For the sake of this guide, I will only go into detail on EMAs and the RSI level, however, more good indicators to look at are MACD and Williams %R.

    Analyzing Your Watchlist:

    In this section you will want to look at three things: recent news developments for each equity, upcoming announcements that may cause price movement, and industry developments. Now in this strategy, I really don't care about what the Free Cash Flow looks like, or what the EPS growth rate is, or anything like that. We are really only concerned with only indicator: price, and what is causing short-term price movements.

    As you saw in our above examples, many stocks had these huge price moves from oblivion to the stars. What we want to find out is: is this fluff news or is does this news change the fundamentals of the company? For example, fluff news might be that there is speculation that the company is to be acquired by a Fortune 500 company. This might causes huge amounts of buying pressure, however, what is the validity to this acquisition? You will want to search around to see find how valid these claims are and how trustworthy the source. An example of news that changes the fundamentals of the company might be that the company won a favorable lawsuit that gives them royalties on a FDA approved drug. Whatever, the case find out if there is any news and if that news is fluff or not.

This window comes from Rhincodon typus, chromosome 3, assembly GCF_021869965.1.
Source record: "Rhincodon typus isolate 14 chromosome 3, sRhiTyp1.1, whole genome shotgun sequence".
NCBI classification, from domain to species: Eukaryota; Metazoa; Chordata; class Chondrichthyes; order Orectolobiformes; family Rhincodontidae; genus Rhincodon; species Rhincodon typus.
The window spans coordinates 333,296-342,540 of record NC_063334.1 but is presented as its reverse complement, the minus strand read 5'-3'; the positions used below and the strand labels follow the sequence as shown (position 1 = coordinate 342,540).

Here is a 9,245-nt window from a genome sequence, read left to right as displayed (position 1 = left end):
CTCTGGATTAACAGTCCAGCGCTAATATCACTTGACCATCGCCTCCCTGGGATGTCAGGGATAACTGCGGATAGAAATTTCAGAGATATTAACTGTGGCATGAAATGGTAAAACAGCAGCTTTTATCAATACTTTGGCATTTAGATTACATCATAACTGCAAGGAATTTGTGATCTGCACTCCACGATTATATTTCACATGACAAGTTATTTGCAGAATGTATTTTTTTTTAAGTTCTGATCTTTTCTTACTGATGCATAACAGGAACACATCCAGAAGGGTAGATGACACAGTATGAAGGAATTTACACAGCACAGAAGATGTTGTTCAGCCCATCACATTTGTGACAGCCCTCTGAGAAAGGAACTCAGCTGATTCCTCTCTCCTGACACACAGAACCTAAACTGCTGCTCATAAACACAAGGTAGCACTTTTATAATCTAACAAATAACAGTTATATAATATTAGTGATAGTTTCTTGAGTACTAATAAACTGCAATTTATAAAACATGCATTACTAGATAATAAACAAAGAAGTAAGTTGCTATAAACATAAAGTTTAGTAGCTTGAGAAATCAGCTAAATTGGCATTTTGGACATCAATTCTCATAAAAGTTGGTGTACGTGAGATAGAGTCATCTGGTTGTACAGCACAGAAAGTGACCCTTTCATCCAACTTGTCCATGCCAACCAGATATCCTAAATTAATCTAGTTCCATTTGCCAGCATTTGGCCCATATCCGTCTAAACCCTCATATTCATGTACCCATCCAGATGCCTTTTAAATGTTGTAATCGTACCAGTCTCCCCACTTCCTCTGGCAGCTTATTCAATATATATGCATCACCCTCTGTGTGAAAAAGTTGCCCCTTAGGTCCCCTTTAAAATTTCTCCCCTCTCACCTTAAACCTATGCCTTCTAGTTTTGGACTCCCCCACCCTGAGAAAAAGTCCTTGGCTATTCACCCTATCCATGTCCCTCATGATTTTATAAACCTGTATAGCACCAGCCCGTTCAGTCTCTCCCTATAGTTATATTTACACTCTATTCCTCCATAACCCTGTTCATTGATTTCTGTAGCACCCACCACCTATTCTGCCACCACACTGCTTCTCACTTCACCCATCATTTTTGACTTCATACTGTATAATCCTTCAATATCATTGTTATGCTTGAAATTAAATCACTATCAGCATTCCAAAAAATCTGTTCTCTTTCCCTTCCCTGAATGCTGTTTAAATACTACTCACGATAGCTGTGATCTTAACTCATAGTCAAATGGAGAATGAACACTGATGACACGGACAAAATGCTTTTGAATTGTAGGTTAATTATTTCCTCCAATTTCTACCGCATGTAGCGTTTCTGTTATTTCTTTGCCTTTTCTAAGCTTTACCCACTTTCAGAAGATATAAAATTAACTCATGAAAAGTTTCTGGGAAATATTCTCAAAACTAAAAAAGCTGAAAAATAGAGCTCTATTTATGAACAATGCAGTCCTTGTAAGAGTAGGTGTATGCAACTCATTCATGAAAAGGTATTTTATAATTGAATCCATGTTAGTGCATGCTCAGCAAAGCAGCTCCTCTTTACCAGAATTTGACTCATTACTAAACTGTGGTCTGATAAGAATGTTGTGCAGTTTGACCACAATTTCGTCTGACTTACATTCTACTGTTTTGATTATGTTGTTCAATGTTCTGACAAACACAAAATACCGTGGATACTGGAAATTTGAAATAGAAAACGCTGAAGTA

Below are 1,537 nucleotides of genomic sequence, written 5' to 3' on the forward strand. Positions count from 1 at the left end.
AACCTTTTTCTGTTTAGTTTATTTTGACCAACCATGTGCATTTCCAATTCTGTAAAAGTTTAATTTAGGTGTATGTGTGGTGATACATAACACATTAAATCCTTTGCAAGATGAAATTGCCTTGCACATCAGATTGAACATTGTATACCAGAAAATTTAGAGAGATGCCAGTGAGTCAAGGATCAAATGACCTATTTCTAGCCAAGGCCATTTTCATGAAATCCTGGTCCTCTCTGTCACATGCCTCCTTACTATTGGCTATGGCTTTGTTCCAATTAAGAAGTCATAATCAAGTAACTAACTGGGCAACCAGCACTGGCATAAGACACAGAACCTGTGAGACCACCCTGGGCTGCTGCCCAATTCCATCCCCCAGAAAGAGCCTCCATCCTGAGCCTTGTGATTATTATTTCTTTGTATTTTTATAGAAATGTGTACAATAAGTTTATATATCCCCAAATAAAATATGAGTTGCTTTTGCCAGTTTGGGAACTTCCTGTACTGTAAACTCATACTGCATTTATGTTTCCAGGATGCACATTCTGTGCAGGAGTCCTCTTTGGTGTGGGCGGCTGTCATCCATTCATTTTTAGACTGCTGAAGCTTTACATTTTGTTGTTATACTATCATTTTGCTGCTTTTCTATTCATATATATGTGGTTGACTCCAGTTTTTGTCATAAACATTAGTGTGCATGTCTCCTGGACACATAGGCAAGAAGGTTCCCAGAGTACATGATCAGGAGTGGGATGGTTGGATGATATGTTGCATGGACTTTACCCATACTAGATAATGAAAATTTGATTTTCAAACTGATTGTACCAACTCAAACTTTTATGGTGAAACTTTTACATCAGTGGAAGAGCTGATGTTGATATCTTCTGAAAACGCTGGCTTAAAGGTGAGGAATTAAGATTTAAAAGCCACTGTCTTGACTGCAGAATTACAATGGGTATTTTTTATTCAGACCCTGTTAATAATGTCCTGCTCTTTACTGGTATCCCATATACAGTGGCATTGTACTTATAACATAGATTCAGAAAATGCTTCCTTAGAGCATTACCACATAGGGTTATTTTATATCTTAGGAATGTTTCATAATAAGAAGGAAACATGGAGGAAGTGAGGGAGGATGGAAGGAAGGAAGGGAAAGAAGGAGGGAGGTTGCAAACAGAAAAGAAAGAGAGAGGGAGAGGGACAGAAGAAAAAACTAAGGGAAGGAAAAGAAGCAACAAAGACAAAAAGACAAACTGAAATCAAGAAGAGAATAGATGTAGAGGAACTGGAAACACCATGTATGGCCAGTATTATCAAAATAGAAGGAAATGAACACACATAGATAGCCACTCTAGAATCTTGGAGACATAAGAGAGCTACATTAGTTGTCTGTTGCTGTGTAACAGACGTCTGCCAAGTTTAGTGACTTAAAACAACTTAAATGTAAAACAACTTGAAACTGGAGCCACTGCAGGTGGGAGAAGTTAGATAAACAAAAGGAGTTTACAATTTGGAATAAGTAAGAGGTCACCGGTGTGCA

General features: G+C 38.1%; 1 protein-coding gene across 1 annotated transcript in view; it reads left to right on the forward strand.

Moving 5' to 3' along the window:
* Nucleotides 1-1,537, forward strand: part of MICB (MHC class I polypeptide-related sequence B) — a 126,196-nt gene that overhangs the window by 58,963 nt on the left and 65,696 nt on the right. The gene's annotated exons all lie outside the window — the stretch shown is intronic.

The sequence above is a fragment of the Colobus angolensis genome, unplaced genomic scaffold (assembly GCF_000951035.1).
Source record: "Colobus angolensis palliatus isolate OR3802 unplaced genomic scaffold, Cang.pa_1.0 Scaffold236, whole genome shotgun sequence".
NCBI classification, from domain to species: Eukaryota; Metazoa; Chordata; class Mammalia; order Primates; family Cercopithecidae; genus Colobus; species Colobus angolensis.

Next you want to see if the companies have anything in the pipeline for the future. For example, a stock like the below might be hovering around a support level awaiting an announcement by the FDA on wither a new drug was approved. Whatever the case is, found out if there are any headlines that could affect the price of the stock significantly in the feature.

    Lastly, you want to look at the industry that each stock is in. I like to have my watchlist set up like the below:

    Really the only thing I am interested in in this table is the industry. I already have a good idea as to where the price, volume, and shares are due to my defined universe. The reason I want to know the industry is to see if there is any industry events causing buying or selling pressure. For example, if the price of oil has rose significantly lately this might cause hype around solar or alternative energy companies, as well as companies centered around oil. Whatever the case, you will want to see if there have been any significant changes to the industry your companies operate in.

    Once you have removed the companies that are up on fluff news, and the ones that might have poor industry outlooks, you should be down to a strong list of stocks. Now you will need to channel your inner Zen and wait for the right opportunity to strike. Keep an eye out for stocks nearing resistance levels or crossing below support levels. As a traders you have a host of tools to help you as you choose which positions to enter, be confident and patient or the market will eat you up.


    Stay tuned for my next article on how to code your very own trading algorithm and apply it to the above universe for more of a hands-off approach.

    Disclosure: The author has no positions in any stocks mentioned, and no plans to initiate any positions within the next 72 hours.